TDD friction. Surely that's a bad thing(?)

Paul Wilson recently wrote on Mastodon:

Software development opinion (warnings as errors)

Just seen this via Elixir Radar, on on treating warnings as errors, and yeah don't integrate code with warnings. But ....

Having worked on projects with this switched on in dev, it's an annoying bit of friction when Test Driving code. Yes, have it switched on in CI, but don't make me fix all the warnings before I can run my failing test.

(Using an env variable for the switch is a good compromise here, imo).

This made me reflect on similar experiences I've had. I thought perhaps I should write them down.

To be clear, this article is not an attack on Paul Wilson. He's right, but since he got me thinking, I only find it honest and respectful to acknowledge that.

The remark does, I think, invite more reflection.

Test friction example #

An example would be handy right about now.

As I was writing the example code base for Code That Fits in Your Head, I was following the advice of the book:

  • Turn on Nullable reference types (only relevant for C#)
  • Turn on static code analysis or linters
  • Treat warnings as errors. Yes, also the warnings produced by the two above steps

As Paul Wilson points out, this tends to create friction with test-driven development (TDD). When I started the code base, this was the first TDD test I wrote:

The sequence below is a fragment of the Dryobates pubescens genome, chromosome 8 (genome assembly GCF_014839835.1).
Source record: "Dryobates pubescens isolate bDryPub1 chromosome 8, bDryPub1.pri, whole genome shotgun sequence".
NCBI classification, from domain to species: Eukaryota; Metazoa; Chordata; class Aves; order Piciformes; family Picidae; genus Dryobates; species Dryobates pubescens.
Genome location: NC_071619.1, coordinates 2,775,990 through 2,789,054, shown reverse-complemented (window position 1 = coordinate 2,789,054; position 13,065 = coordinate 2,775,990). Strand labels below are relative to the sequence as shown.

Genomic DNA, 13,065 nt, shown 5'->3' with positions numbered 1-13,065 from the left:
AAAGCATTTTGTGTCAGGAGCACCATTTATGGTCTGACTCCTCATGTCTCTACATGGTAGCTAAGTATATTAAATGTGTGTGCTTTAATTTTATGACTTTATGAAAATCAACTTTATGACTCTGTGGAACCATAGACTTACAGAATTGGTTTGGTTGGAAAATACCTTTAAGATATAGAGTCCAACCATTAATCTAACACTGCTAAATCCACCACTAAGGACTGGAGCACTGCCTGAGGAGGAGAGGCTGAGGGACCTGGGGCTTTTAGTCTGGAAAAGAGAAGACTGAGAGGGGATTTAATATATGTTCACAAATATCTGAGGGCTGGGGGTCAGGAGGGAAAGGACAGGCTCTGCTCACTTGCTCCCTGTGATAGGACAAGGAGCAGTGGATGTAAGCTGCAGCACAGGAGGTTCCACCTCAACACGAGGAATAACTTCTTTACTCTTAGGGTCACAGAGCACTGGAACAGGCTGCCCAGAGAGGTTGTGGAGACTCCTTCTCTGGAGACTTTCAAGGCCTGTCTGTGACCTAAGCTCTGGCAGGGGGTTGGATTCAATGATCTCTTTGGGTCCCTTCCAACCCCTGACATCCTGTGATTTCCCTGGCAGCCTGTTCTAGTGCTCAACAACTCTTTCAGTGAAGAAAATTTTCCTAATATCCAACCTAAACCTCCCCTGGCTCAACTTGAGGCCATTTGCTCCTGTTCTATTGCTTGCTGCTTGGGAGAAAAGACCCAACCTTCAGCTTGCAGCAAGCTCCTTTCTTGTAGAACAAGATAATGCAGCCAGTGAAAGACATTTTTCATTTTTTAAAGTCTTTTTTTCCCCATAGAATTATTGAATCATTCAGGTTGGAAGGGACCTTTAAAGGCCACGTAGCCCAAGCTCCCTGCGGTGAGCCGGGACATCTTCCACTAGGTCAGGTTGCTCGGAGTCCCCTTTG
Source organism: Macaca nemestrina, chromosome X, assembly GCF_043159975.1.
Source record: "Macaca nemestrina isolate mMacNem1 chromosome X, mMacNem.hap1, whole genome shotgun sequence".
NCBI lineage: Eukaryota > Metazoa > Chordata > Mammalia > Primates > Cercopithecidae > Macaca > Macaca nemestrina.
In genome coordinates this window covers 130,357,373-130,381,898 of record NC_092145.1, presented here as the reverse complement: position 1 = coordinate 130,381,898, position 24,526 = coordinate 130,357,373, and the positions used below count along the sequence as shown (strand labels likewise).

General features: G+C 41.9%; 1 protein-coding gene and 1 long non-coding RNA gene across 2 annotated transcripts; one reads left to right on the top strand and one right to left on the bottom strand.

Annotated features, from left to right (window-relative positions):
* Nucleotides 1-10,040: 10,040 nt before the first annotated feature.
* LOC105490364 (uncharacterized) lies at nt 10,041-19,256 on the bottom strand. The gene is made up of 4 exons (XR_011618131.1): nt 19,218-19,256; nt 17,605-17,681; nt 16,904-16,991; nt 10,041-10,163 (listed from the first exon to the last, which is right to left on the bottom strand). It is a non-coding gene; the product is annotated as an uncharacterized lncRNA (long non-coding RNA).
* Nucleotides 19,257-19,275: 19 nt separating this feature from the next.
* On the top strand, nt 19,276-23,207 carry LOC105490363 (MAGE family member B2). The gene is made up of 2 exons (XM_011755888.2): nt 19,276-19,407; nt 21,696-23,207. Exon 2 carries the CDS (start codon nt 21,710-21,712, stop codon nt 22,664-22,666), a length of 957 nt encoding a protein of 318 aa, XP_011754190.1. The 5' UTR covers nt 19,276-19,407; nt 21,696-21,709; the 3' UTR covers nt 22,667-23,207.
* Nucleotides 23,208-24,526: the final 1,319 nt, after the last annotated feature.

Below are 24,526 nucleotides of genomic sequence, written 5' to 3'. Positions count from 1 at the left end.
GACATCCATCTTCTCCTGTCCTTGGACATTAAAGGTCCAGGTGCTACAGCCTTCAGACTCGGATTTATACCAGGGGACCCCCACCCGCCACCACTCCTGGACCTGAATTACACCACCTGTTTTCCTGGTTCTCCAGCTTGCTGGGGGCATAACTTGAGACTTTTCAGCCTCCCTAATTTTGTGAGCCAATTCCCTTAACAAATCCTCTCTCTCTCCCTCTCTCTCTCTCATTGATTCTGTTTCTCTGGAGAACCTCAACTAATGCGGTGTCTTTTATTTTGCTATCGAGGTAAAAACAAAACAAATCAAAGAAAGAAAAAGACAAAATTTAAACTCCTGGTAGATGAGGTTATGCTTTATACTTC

public async Task PostValidReservation()
    var response = await PostReservation(new {
        date = "2023-03-10 19:00",
        email = "",
        name = "Katinka Ingabogovinanana",
        quantity = 2 });
        $"Actual status code: {response.StatusCode}.");

Looks good so far, doesn't it? Are any of the warnings-as-errors settings causing friction? Not directly, but now regard the PostReservation helper method:

    "CA2234:Pass system uri objects instead of strings",
    Justification = "URL isn't passed as variable, but as literal.")]
private async Task<HttpResponseMessage> PostReservation(
    object reservation)
    using var factory = new WebApplicationFactory<Startup>();
    var client = factory.CreateClient();
    string json = JsonSerializer.Serialize(reservation);
    using var content = new StringContent(json);
    content.Headers.ContentType.MediaType = "application/json";
    return await client.PostAsync("reservations", content);

Notice the [SuppressMessage] attribute. Without it, the compiler emits this error: